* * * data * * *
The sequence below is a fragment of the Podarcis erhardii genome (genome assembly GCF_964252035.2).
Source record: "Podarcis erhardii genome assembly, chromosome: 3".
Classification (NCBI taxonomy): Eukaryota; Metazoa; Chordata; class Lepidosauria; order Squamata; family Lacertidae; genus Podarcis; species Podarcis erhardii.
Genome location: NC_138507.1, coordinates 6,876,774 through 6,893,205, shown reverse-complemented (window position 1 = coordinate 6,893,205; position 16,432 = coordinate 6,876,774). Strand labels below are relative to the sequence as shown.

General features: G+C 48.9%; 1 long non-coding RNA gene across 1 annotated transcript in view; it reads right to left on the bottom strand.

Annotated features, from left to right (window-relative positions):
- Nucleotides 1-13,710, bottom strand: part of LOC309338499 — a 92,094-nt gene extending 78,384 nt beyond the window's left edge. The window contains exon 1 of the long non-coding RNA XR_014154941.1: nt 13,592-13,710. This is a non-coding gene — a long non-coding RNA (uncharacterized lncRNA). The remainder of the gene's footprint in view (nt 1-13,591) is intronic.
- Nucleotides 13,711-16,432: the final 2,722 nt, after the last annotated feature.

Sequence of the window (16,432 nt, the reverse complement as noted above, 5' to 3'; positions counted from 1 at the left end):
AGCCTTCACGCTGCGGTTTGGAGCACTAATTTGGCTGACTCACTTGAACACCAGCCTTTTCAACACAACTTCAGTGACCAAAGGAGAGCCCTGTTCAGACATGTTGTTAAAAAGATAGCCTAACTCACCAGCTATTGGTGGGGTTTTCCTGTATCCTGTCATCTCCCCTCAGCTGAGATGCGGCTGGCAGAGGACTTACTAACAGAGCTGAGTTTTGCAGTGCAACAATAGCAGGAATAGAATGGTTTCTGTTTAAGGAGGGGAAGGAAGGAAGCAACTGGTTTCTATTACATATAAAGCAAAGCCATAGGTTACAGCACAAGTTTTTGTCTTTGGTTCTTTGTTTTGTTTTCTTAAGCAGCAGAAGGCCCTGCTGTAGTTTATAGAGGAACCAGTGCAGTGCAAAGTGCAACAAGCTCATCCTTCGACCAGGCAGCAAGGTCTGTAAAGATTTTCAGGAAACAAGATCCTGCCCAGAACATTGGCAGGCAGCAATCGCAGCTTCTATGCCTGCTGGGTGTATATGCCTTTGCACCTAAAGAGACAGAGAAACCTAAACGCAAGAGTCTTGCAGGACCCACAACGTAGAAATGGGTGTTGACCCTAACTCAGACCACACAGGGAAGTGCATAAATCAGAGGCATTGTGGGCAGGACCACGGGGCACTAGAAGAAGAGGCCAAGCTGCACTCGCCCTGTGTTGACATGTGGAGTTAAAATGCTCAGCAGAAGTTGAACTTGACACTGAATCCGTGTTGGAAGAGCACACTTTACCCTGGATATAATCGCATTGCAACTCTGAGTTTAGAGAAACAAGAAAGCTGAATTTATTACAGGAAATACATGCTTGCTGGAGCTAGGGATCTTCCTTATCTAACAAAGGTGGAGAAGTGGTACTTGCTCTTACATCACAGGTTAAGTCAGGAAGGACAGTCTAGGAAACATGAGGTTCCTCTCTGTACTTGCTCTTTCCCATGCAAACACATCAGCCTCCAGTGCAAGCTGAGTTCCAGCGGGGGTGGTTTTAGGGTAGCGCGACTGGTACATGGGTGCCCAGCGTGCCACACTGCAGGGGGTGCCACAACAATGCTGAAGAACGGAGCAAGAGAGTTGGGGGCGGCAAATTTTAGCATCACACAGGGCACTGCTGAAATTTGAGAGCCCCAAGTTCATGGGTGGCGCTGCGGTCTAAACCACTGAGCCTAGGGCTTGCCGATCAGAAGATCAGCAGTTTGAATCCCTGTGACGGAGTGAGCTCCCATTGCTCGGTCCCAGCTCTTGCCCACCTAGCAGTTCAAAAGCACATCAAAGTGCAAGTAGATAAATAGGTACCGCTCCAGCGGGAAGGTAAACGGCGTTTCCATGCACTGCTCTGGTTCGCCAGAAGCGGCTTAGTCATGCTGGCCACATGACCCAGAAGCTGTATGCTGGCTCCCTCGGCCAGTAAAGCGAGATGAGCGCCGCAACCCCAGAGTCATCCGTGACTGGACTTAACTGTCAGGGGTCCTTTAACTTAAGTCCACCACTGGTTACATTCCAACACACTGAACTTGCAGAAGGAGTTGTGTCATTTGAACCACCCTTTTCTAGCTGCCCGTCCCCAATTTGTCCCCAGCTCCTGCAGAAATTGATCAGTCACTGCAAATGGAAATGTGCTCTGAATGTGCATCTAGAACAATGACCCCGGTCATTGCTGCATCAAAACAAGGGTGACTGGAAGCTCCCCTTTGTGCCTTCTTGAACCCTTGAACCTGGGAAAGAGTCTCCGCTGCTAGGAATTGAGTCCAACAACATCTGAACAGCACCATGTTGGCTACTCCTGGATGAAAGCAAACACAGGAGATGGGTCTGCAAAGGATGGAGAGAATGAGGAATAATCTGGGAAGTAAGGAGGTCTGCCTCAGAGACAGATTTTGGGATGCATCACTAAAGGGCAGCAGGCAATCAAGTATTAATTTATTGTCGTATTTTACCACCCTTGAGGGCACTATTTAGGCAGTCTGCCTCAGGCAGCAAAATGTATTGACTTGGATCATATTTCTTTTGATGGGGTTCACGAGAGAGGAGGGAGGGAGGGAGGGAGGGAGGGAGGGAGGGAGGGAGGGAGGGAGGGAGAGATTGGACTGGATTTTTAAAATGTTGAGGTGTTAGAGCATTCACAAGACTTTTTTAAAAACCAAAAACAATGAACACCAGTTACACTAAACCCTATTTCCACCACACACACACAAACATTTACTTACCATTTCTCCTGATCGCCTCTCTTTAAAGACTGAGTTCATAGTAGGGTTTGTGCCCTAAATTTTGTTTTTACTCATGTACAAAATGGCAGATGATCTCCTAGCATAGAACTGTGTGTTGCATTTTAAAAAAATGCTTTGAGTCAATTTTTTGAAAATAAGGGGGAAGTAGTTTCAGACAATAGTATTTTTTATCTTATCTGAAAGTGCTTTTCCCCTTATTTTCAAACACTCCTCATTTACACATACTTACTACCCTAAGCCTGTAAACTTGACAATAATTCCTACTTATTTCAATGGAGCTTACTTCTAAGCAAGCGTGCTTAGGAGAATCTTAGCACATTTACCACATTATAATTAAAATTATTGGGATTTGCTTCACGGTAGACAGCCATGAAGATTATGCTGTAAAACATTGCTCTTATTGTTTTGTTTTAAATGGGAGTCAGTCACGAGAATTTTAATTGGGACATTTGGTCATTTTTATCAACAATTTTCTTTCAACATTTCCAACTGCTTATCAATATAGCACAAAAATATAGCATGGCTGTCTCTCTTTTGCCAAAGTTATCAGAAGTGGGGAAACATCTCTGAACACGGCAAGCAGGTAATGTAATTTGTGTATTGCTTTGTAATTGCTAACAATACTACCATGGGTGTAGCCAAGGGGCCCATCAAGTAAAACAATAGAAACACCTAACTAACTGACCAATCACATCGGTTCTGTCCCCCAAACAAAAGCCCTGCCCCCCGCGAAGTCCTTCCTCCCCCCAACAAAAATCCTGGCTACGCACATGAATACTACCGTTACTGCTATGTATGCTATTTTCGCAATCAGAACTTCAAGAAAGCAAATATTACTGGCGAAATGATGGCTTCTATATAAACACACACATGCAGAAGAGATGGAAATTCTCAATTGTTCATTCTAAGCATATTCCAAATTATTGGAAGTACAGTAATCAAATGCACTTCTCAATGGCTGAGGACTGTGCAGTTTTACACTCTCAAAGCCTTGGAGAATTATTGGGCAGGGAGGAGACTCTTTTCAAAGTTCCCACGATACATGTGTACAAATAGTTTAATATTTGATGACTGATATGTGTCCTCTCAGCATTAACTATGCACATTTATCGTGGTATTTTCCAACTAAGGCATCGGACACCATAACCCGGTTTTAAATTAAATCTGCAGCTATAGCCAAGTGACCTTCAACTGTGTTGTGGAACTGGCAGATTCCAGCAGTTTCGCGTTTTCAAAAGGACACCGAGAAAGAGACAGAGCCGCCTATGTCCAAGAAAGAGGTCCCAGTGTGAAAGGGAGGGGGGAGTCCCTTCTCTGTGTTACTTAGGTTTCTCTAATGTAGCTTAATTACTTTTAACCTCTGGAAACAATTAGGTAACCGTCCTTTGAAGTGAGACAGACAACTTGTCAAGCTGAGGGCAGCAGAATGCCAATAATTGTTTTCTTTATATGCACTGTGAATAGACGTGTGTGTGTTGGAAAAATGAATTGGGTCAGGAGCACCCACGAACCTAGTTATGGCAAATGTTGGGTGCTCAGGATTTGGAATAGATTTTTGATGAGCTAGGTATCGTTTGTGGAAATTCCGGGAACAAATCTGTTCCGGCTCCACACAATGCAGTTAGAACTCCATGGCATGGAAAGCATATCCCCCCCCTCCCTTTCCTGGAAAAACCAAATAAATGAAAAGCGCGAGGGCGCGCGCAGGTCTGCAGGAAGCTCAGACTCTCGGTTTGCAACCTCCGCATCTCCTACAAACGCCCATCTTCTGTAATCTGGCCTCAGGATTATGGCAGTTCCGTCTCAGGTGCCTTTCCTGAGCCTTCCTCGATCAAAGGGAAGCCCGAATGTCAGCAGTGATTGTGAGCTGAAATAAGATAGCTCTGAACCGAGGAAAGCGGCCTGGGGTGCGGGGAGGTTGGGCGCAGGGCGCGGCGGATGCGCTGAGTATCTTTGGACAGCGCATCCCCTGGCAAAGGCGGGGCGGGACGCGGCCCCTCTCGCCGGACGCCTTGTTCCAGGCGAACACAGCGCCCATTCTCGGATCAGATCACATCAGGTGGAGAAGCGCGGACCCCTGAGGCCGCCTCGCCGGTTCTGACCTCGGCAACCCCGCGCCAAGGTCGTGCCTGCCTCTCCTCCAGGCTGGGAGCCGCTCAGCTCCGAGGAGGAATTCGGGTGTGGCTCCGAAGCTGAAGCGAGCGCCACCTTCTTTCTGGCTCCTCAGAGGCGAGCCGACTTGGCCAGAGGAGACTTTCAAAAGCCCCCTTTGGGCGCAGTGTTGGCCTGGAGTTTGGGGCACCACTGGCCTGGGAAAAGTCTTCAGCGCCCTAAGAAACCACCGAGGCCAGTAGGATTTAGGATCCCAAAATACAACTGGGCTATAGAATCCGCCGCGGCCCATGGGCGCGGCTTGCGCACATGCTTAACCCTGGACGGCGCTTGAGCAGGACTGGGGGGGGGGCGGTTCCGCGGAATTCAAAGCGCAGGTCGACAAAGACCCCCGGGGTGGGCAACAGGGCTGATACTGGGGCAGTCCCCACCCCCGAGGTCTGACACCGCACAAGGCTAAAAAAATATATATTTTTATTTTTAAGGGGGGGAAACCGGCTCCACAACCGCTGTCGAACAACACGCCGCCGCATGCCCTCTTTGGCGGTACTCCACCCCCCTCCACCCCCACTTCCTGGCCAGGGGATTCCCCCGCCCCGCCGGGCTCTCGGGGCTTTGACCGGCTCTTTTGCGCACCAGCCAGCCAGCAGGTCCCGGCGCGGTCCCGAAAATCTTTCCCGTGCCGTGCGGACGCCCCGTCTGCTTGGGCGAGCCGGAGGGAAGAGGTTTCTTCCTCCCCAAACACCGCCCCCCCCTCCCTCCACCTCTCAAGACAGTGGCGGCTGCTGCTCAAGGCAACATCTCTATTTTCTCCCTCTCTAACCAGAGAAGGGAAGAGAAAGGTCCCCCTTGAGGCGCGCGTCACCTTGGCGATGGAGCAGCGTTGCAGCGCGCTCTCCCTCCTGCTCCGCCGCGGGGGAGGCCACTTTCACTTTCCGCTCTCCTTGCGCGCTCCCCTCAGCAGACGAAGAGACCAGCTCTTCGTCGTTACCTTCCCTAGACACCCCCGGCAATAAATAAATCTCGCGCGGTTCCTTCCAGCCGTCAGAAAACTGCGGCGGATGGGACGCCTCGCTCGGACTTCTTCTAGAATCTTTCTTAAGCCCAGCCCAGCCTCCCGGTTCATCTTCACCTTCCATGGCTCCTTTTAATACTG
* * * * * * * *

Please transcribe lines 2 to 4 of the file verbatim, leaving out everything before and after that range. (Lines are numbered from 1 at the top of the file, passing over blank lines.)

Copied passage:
Source record: "Podarcis erhardii genome assembly, chromosome: 3".
Classification (NCBI taxonomy): Eukaryota; Metazoa; Chordata; class Lepidosauria; order Squamata; family Lacertidae; genus Podarcis; species Podarcis erhardii.
Genome location: NC_138507.1, coordinates 6,876,774 through 6,893,205, shown reverse-complemented (window position 1 = coordinate 6,893,205; position 16,432 = coordinate 6,876,774). Strand labels below are relative to the sequence as shown.